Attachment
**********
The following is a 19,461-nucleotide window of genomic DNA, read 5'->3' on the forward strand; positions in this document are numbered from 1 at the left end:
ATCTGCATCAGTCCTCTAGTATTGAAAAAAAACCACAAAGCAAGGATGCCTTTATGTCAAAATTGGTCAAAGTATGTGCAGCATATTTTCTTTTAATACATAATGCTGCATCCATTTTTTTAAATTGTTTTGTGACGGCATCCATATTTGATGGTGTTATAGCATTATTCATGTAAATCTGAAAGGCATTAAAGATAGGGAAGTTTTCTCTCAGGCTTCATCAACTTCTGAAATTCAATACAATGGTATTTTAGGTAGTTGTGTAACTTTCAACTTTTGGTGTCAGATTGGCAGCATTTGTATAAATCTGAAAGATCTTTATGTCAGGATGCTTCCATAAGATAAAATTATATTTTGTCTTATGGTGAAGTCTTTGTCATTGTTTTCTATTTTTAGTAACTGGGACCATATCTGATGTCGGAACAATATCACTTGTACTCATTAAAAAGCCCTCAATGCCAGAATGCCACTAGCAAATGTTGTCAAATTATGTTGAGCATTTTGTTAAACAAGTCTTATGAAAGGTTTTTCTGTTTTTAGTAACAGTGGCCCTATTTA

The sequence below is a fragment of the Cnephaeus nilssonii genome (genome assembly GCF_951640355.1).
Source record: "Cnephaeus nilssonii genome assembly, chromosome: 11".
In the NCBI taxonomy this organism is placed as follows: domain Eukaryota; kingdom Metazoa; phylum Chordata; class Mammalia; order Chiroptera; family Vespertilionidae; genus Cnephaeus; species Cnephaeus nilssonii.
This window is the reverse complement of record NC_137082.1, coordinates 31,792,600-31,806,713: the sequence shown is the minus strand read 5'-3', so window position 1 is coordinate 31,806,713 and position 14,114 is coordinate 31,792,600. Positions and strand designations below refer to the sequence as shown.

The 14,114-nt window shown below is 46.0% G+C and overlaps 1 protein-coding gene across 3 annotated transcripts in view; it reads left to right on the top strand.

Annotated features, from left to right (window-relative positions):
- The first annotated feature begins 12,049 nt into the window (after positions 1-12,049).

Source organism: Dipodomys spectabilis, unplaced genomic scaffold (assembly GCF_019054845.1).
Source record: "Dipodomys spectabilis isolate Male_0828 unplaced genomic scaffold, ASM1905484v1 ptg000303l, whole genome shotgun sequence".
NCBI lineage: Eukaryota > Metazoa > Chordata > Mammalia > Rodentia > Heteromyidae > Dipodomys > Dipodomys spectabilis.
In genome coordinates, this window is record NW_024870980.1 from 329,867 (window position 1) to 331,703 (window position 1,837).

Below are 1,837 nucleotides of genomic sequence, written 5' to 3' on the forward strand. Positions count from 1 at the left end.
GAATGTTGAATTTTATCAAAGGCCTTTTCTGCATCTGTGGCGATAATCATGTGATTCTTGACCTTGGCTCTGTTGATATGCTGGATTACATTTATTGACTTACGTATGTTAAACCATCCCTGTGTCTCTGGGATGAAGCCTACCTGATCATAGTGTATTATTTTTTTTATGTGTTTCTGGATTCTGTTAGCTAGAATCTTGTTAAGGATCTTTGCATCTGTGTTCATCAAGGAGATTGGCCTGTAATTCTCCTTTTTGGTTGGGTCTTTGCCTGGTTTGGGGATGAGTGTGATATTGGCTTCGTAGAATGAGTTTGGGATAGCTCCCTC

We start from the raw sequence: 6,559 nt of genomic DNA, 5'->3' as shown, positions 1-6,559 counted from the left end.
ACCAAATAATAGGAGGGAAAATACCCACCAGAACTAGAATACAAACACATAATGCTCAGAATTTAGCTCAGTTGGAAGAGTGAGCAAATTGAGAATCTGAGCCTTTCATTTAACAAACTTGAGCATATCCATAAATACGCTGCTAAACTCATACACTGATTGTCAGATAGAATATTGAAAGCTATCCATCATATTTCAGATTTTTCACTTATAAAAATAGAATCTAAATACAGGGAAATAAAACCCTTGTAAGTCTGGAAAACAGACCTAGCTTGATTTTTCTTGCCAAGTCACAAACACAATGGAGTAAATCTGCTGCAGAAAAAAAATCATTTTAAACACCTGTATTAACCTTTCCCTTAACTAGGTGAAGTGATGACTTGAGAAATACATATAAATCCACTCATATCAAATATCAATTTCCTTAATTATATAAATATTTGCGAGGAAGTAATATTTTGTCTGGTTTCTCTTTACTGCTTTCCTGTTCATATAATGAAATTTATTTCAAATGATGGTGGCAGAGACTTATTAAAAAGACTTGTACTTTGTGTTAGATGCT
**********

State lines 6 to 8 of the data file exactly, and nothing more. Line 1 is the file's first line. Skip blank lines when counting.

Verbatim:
This window is the reverse complement of record NC_137082.1, coordinates 31,792,600-31,806,713: the sequence shown is the minus strand read 5'-3', so window position 1 is coordinate 31,806,713 and position 14,114 is coordinate 31,792,600. Positions and strand designations below refer to the sequence as shown.

The 14,114-nt window shown below is 46.0% G+C and overlaps 1 protein-coding gene across 3 annotated transcripts in view; it reads left to right on the top strand.

Annotated features, from left to right (window-relative positions):